TAKE on art

TAKE on art

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TAKE on art is an art quarterly published from New Delhi. It caters to artists, art collectors, dealers, educators, students, historians, architects, film makers, poets, designers and museum curators wherein each issue promises to comprehensively publish reports and critiques on art and cultural events from India and abroad. TAKE addresses in a comprehensive and candid tone relevant issues encompassing varied genres ranging from painting, photography and new media to the burgeoning art market, international fairs and changing art trends, both in India and abroad

Issue 13, 2014:
The central theme of the forthcoming issue, guest-edited by cultural theorist and curator Nancy Adajania, and edited by Bhavna Kakar, is the Sacred. It deals with a complex question that people fear to address: In a society where the intelligentsia are wary of religious experience, while political forces instrumentalise religion through the politics of identity, is it possible to discuss the sacred as a source of regeneration? TAKE/ Sacred will reflect critically on the resources of the sacred and the varied interpretations it has received from artists, architects, sociologists, poets, historians, theorists and other actors in the cultural domain; the focus will be on the visual arts and their relationship to other cultural articulations. TAKE/ Sacred includes a number of special contributions by eminent Art critics,

Issue 12, 2013:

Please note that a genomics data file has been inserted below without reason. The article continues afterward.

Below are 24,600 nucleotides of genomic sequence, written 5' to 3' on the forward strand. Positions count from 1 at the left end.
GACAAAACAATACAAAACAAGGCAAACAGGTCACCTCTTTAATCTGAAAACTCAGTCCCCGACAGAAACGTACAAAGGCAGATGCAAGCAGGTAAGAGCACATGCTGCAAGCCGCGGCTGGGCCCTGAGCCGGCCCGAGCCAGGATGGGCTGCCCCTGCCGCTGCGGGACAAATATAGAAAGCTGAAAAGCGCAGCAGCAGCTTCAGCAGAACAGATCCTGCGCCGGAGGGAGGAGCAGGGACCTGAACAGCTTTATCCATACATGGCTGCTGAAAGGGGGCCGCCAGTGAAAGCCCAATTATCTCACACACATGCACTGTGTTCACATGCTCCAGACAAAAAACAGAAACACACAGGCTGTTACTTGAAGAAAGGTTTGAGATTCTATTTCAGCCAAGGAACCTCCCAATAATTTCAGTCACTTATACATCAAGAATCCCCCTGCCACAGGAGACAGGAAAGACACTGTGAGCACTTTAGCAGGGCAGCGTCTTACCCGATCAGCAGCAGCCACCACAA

TAKE has opted the role of a surveyor of various trends that shape the process and fetishizes the act of photographing – the realisation of various modes of photography, namely fine art photography, conceptual, documentary, archival/historical, activism, gender, fashion, and advertising, and at the same time this categorical understanding has been problematised by several of our contributors. Some of the issues that have emerged repeatedly is the accessibility of the medium and its possibilities in the digital age.

Issue 11 2013:
Residencies are increasingly following a multidisciplinary/interdisciplinary approach, focusing on collaborations and cultural interactions. Moreover they are informed by their location, social and environmental challenges, and intellectual and political milieu. Given this rootedness in the setting of the residency, we have attempted to cover vast grounds with a geographical approach,

Issue 10, 2013:
This issue is by no means a comprehensive survey of the topic of sculpture, but I hope it leaves you with some new ideas about the achievements thus far and the potential for sculpture in India. In a country where the climate makes it difficult to maintain any material object, does art have to be permanent? I was privileged to spend time with six artists in conversation about ephemeral sculpture.

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